Deck Installation

There comes a time in every mans life when he needs to rise up off the couch and install a deck.  Today was my day.DSC00007But first, I installed cleat blocks between the gunwales and carlins for the 4 deck cleats which will be installed later.  The blocks were made from (3) 3/8″ plywood scraps glued together and then cut to fit.  DSC00002I used a round over bit on the bottom edges of the block to create a smooth transition between blocks and gunwales/carlins.DSC00004DSC00001DSC00002I own 68 clamps.  I thought surely this would be enough.  Yet, just to be sure, earlier in the week, I purchase another 10.  Well, after clamping on the deck, I realized I was still a little short.  So, I sent my teenaged daughter and son to go buy 10 more clamps while I stayed and continued working on the deck.  $53.00 later, they returned with another 10.  Surly 88 clamps would be enough.   No, I could easily have used another 10 but I made it work.  I promise that no matter how many clamps you have, you will still want another 10.  DSC00003After securing the deck, I completed a few fillets to finish things off.  This is the deck/transom fillet.  DSC00002This is the BK2/front deck fillet.

Steps I followed:

  1. Applied the second coat of epoxy to the underside of the deck within 10 hours of the initial coat (to save sanding).
  2. With this second coat still wet, I had my kids help me position the deck onto the boat.
  3. Before doing so, I wet all carlins/gunwales and other mating surfaces with un-thickened epoxy (I used a roller to ensure complete coverage.  Roll it several times to work the epoxy into the wood fibers.  They are very thirsty.)
  4. Placed a thick bead of thickened epoxy onto all gunwale/carlin tops.
  5. Used a stir stick to smooth the thickened epoxy out flat over all the mating surfaces.
  6. Called for the kids to help position the wet deck in place.
  7. Clamped it down using 88 clamps (100 clamps would have been even better).
  8. Cleaned up the squeeze out and admired my work.

What I learned:

  1. You can never have too many clamps.
  2. Spread the thickened epoxy completely over the entire gunwale and carlins.  This will make for a very wide strong bonding surface.
  3. Take your time and preplan all the steps.  This went remarkably smooth (other than frantically running to the store to buy 10 more clamps).
  4. I didn’t use any screws in this installation.  The epoxy is plenty strong to hold everything down and you save the work of filling all the screw holes.

Have you touched your Scamp today?

Carlins Baby!

It is with great joy swelling up in my heart that I bring you this blog post.  There are many emotions that come to a builder during the building process.  Some are thoughts of boredom (like sanding), others are feelings of great exultations (like singing Hallelujah in the church choir).  I’m ready to sing Hallelujah twice over.

Not sure why, but the gunwales and carlins were a big deal to me.  Maybe it’s their shape, maybe it’s because I struggled initially with these steps, maybe it’s because my boat now looks as beautiful as a women.  I actually made my wife come out to behold the curves.  She agreed they were very beautiful.  I didn’t know boat building could be sexy…but it definitely is.  DSC00003 DSC00005Something about seeing these steps complete feels so rewarding.  Maybe boat building complies with the Law of the Harvest and I’m feeling the spiritual blessing from this natural law.  Call it what you will, I feel good.  The shaped hull is definitely attractive, but when you add gunwales and carlins, look out baby.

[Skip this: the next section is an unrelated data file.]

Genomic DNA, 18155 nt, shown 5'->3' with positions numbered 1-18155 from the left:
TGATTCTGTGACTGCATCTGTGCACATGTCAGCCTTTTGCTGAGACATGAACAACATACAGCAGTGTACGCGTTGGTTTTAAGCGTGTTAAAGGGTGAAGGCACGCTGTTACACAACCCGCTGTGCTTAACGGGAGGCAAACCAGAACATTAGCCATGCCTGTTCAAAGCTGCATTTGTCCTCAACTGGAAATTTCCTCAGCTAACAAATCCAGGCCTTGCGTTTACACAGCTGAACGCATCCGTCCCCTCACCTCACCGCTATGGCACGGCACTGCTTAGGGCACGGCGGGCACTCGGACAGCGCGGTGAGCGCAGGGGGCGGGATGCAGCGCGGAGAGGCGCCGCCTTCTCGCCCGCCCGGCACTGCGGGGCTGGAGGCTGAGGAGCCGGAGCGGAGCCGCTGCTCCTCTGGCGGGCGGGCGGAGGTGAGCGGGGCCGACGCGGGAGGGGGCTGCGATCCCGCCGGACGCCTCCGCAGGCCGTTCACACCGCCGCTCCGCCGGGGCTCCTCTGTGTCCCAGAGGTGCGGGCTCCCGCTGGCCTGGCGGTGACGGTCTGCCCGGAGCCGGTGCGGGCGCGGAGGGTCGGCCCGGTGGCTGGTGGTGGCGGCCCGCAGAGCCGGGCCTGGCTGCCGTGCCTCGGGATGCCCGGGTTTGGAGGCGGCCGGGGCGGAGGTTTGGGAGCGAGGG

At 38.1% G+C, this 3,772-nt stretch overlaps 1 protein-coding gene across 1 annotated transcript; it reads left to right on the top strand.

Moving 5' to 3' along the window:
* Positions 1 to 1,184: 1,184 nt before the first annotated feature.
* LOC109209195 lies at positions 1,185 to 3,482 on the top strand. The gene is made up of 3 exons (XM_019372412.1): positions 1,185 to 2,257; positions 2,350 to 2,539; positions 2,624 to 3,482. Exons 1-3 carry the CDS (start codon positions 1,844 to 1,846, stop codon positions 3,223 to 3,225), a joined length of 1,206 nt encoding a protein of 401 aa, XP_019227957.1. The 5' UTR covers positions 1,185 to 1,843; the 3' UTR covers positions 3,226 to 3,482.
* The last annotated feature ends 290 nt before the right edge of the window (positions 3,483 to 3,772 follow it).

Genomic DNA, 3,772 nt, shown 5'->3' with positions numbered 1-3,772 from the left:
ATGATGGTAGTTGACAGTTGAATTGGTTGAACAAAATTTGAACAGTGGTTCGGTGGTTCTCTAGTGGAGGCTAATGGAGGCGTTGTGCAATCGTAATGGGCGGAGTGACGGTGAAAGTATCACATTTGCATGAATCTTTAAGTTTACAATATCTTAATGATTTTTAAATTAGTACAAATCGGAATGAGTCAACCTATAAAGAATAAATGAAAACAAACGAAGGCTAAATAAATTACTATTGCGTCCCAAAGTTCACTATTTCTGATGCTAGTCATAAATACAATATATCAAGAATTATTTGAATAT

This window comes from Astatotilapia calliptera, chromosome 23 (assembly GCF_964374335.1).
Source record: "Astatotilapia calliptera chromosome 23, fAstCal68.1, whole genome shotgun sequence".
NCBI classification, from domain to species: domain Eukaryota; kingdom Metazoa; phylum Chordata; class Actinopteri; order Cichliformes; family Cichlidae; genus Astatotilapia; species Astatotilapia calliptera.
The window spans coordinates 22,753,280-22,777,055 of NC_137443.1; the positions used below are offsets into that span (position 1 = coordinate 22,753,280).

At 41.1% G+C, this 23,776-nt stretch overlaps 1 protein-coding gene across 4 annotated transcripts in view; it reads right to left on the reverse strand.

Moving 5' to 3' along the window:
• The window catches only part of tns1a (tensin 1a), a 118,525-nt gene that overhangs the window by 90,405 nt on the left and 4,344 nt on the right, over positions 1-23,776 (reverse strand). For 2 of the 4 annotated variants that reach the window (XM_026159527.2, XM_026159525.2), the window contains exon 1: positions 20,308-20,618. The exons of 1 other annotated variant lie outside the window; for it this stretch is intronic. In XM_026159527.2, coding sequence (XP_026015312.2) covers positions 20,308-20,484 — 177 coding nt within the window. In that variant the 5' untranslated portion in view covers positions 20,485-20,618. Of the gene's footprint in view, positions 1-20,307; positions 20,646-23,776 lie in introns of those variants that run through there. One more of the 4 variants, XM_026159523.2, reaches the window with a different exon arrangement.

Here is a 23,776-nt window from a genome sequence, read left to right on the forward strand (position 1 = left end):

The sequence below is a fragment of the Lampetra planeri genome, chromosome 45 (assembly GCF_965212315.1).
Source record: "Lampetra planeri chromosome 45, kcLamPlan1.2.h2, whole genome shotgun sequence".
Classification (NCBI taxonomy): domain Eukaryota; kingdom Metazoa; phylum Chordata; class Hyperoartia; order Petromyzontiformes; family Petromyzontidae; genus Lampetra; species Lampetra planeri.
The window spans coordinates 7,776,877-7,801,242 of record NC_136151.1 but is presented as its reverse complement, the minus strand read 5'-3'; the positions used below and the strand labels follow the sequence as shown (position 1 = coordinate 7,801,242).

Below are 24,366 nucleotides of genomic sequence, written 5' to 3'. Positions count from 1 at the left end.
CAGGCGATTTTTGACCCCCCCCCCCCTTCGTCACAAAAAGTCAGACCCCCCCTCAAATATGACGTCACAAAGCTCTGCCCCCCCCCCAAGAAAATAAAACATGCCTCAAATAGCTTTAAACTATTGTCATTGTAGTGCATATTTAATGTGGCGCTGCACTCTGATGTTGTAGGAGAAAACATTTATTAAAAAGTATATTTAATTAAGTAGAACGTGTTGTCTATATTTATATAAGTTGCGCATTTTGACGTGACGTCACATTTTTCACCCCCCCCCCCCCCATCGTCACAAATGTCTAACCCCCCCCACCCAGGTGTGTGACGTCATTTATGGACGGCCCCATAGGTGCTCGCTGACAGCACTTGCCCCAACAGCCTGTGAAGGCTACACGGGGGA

After my initial slow start bending the wood, all seemed to fall into place.

Key to building a boat…just keep working…problems seem to work themselves out.  

Bright Work, Seat Hatches and Carlins

DSC00003My thinking has been, if I did finish work as I went along, it would never appear too daunting a task.DSC00063Though you can’t see it well in this photo, here sits Shackleton with 4 coats of varnish on the inside.  I use 2 coats of gloss, followed by 2 coats of satin.  I much prefer the look of satin over the high gloss.  The reason I start with 2 coats of high gloss is that I have read (and tend to believe) that high gloss is more durable.  So, I start with the gloss and end with the satin, for the best of both worlds.DSC00008Seat cutouts, finished and drilled to receive hatch.DSC00016Hatches installed using a generous bead of 100% silicone around the bottom flange.  I worried for some time that the hatches would be uncomfortable to sit on, but I believe they are going to be just fine.  DSC00018Starboard hatch placed outboard of the CB slot.  This will just barely lay open once the carlins and deck coaming are installed.  DSC00003Stir stick used to flush up the bulkhead even with the gunwales.  Epoxied in place.DSC00007I added a fillet along the top of the starboard gunwale where it meets the transom for proper alignment. DSC00022The bulkheads need to be angled to better match the angle of the carlins.  DSC00024Port side carlins installed.  This was a little tricky to do by myself.  Another set of hands would have helped, but I worked through it.  I also cut and installed a filler block at the bow transom to stiffen this area up a bit.  It will also provide a nice place for me to attach a bow anchor line plate (not sure what they call those things).

I’m going to increase the size of the bulkhead/carlins fillets in a few hours and then let things get good and hard before removing the clamps.  Lots of pressure; I’m afraid the carlins might want to pop off, hence the larger fillets to follow.

Then on to the Starboard side carlins.